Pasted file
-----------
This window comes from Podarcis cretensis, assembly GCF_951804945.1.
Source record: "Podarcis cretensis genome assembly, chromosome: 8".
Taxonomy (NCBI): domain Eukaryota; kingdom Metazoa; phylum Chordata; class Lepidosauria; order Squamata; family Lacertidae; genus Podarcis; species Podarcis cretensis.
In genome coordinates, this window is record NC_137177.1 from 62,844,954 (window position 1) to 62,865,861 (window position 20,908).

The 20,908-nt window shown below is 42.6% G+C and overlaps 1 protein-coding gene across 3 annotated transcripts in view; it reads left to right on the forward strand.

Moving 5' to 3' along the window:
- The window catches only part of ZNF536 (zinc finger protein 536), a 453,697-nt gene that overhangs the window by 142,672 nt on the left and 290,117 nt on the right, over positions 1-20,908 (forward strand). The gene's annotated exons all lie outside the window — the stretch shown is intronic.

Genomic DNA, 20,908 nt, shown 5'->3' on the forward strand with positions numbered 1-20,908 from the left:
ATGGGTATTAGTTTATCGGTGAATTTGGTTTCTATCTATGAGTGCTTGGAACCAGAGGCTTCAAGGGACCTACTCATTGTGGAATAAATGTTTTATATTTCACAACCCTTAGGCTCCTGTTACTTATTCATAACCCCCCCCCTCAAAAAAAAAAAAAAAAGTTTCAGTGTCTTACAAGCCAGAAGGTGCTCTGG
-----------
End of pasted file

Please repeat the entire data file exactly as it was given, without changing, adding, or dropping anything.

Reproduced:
This window comes from Podarcis cretensis, assembly GCF_951804945.1.
Source record: "Podarcis cretensis genome assembly, chromosome: 8".
Taxonomy (NCBI): domain Eukaryota; kingdom Metazoa; phylum Chordata; class Lepidosauria; order Squamata; family Lacertidae; genus Podarcis; species Podarcis cretensis.
In genome coordinates, this window is record NC_137177.1 from 62,844,954 (window position 1) to 62,865,861 (window position 20,908).

The 20,908-nt window shown below is 42.6% G+C and overlaps 1 protein-coding gene across 3 annotated transcripts in view; it reads left to right on the forward strand.

Moving 5' to 3' along the window:
- The window catches only part of ZNF536 (zinc finger protein 536), a 453,697-nt gene that overhangs the window by 142,672 nt on the left and 290,117 nt on the right, over positions 1-20,908 (forward strand). The gene's annotated exons all lie outside the window — the stretch shown is intronic.

Genomic DNA, 20,908 nt, shown 5'->3' on the forward strand with positions numbered 1-20,908 from the left:
ATGGGTATTAGTTTATCGGTGAATTTGGTTTCTATCTATGAGTGCTTGGAACCAGAGGCTTCAAGGGACCTACTCATTGTGGAATAAATGTTTTATATTTCACAACCCTTAGGCTCCTGTTACTTATTCATAACCCCCCCCCTCAAAAAAAAAAAAAAAAGTTTCAGTGTCTTACAAGCCAGAAGGTGCTCTGG